Blank Banshee – MEGA REVIEW

The year is 21XX. The world has been overrun by robots. Tumblr is the base code installed into every single individual, and it is through this that the robots base all our their human traits; they feel emotions like love and depression, and they find momentary escapes with drugs. The main word that’s on every robot’s lips is “aesthetic”. The skies are awash with burning hot pinks and lush blues. Images of statues and marble busts flash behind robots’ eyelids, and the world stutters and jumbles like it never really upgraded past Windows 95. Within this world, a billboard with a purple-pink gradient and a neon comet pasted over it stands tall. Aside the comet is a caption:

D O  Y O U  K N O W  W H E R E  Y O U R  C H I L D R E N  A R E ?

Now that we got that out of the way, I’d like to say that I’ve appreciated Blank Banshee for several years since I stumbled into the virtual plaza of the vaporwave scene with the assistance of the meme-infested Soundcloud subculture that I was actively a part of around three years ago. I was interested by how Blank Banshee was rooted within vaporwave’s aesthetic but so sonically different that he was able to carve his own niche.

His debut album Blank Banshee 0 is, in the eyes of many, one of the most influential albums in the genre. It generally followed the rules of vaporwave but, like the misunderstood, parent-hating, and borderline-sociopathic millennials that love it so much, broke said rules to incorporate beats with trap influences and even live instrumentation with bass guitars. This artistic springboarding birthed the subgenre of “vaportrap” that encouraged other producers to stretch the mold they were working with, and Blank Banshee gets all the respect in the world from me for that.

BB’s follow-up album, Blank Banshee 1, took his sound in a much broodier and more experimental direction that I wasn’t exactly head-over-heels for, which made me all the more curious when I found out that he had put out a new album called MEGA. I didn’t whether it would hearken back to or continue down the dark rabbit hole that was slipping into, which made me both excited and nervous to see what the album offered.

While listening to the album, I took the following notes:

After listening to the album, I found myself considerably underwhelmed.

MEGA goes not in a darker direction, but a more intimate and humanized direction. The contrast between the evoked emotions and the electronics producing said emotions stirs something that Daft Punk unsuccessfully tried to do on Human After All–the idea of how “human” computer-controlled music can sound.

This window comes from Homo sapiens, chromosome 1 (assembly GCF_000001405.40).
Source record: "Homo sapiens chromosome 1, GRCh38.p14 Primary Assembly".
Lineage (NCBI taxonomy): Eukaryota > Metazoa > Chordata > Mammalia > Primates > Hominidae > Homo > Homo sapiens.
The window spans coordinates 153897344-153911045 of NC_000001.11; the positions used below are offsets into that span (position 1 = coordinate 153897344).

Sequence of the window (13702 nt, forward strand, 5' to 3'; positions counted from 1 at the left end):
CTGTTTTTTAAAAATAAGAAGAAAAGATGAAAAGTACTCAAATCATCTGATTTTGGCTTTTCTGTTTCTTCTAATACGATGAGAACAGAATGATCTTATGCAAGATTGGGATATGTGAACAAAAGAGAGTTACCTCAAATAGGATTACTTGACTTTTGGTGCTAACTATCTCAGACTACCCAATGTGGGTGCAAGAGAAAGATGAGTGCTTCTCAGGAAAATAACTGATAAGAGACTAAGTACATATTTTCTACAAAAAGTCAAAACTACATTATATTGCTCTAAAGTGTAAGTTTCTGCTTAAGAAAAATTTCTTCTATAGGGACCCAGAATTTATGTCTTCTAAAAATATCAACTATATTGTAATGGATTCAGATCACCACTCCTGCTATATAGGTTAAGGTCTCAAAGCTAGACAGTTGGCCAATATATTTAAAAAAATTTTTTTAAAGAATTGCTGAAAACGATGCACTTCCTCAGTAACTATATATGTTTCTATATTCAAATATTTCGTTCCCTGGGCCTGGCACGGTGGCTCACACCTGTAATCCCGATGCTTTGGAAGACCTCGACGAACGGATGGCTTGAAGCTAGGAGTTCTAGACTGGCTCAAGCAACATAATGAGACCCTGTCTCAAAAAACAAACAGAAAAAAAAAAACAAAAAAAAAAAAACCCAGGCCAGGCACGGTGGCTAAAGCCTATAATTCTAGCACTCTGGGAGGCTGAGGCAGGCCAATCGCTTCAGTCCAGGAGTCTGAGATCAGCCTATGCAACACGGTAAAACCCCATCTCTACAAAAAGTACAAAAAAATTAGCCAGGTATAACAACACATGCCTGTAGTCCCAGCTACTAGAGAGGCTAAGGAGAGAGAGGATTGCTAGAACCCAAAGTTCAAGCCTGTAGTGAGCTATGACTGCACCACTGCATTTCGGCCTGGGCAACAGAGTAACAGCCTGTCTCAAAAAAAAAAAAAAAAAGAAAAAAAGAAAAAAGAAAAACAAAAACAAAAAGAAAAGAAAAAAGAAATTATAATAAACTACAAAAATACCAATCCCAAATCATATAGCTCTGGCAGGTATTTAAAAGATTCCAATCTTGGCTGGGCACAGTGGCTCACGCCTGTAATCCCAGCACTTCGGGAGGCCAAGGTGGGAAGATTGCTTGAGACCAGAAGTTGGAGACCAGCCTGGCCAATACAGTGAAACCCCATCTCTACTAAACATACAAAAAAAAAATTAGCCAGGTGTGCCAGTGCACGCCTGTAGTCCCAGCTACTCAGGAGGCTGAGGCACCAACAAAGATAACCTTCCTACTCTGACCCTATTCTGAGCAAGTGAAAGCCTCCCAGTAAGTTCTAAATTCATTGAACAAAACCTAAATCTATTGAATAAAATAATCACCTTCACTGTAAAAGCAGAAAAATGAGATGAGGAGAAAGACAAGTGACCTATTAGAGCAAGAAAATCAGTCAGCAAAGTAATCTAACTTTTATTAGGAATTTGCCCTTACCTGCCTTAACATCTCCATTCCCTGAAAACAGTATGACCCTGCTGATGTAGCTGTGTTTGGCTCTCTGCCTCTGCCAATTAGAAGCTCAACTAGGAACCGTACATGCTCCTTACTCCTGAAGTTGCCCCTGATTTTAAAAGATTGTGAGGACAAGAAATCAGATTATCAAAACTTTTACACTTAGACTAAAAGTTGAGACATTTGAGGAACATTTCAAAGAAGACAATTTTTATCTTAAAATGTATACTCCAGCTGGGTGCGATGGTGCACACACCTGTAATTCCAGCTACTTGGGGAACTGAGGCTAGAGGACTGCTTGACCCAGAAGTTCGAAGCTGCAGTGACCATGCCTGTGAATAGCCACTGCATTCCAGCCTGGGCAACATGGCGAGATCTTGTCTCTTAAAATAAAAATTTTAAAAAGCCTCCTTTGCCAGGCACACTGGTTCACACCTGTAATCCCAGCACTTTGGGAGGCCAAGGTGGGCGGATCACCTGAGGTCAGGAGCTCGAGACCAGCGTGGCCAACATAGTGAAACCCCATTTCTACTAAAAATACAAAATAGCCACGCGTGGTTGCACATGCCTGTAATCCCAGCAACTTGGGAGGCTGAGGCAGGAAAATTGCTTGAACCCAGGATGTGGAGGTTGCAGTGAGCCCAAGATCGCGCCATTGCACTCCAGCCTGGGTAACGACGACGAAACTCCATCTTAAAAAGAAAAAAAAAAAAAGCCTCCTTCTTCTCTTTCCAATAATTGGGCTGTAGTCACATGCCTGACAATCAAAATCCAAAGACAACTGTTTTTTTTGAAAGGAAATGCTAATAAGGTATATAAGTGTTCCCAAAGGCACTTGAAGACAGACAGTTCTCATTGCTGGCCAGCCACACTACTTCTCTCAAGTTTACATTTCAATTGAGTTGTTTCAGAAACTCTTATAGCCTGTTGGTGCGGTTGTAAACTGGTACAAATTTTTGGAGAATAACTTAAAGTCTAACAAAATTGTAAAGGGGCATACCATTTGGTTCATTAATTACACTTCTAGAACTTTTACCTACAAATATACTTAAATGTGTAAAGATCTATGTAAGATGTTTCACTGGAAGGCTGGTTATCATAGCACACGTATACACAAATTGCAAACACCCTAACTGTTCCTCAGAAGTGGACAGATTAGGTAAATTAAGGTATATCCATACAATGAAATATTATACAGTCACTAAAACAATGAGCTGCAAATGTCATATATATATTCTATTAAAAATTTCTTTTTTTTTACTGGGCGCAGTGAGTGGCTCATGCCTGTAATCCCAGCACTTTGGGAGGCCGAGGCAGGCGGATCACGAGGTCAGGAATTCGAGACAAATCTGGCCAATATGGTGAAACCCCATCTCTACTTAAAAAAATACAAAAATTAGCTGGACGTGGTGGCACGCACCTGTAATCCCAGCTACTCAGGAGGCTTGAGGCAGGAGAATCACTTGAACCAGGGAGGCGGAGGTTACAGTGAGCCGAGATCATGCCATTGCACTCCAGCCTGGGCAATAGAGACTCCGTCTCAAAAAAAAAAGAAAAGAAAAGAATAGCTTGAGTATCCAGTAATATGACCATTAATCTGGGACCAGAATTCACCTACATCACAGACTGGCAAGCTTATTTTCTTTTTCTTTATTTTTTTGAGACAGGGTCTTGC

It’s an interesting concept exhibited with some level of flair, but the side of the album that it dominates happens to be the most lackluster, in my eyes. I found much more enjoyment in the tracks at the start of the album that just showed the world that BB was back and still at the top of his game; it’s when the album starts to experiment to such extents that it turns me off.

Another thing that struck me is how pitifully short all of MEGA‘s tracks are; each song is around 1-2 minutes with absolutely no exceptions, when he’s had seemingly no problem straying outside of that range like on 0, which has some songs that are closer to 3 minutes. This decision hindered BB’s abilities to develop the ideas of his tracks, and it seemed like it was not the sufficient time that I needed to be sold on it.

If you came expecting a trip into the virtual plaza, you’re not exactly going to get it here (and why are you listening to Blank Banshee anyway?), and if you enjoyed or and came expecting more or less the same thing, you’re better off listening to one of the producers that serve as the fruit from Blank Banshee’s loins.

ConsensusMEGA has a bold artistic and sonic direction that leads to a multitude of enjoyable moments, but the intense and needlessly rushed experimentation onset by this direction leads to an alienating experience that makes the album falter.

Favorite tracks: Basically all of tracks 1-6 and “XENOS”

Least favorite track: idk like “JUNO”…if I had to choose

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“Awaken, My Love!” – Childish Gambino (review)

awaken_my_love

I don’t intend to come across as a hipster when I say this.

That’s a questionable sentence to start my first review with, but whatever.

I’ve been a fan of Donald Glover before I ever knew him as Childish Gambino. I was first introduced to him in 2009 by both his acting work on the hilarious NBC show Community and his work as part of the sketch comedy troupe Derrick Comedy (I’m not saying they specialize in dark comedy, but their most viral video is called “Bro Rape“). I first discovered his work as Childish Gambino right when Camp came out in 2011, and I distinctly remember my first song from him being “All the Shine”. Upon hearing the first line (“What the fuck do y’all niggas really want?”), I immediately turned off the song and pretty much never listened to him again for a few years. My naive mind thought that it was too gimmicky to take him seriously as a rapper.

Boy, was I wrong.

Fast forward to three years later, when I went through a phase in my life where I listened to because the internet religiously and firmly believed that it spoke to me in a way that few other albums did. I made amends with his discography shortly afterwards and ended up becoming a fan. “Awaken, My Love!” is the first Gambino album I’ve gotten to experience as it dropped while being a fan of his.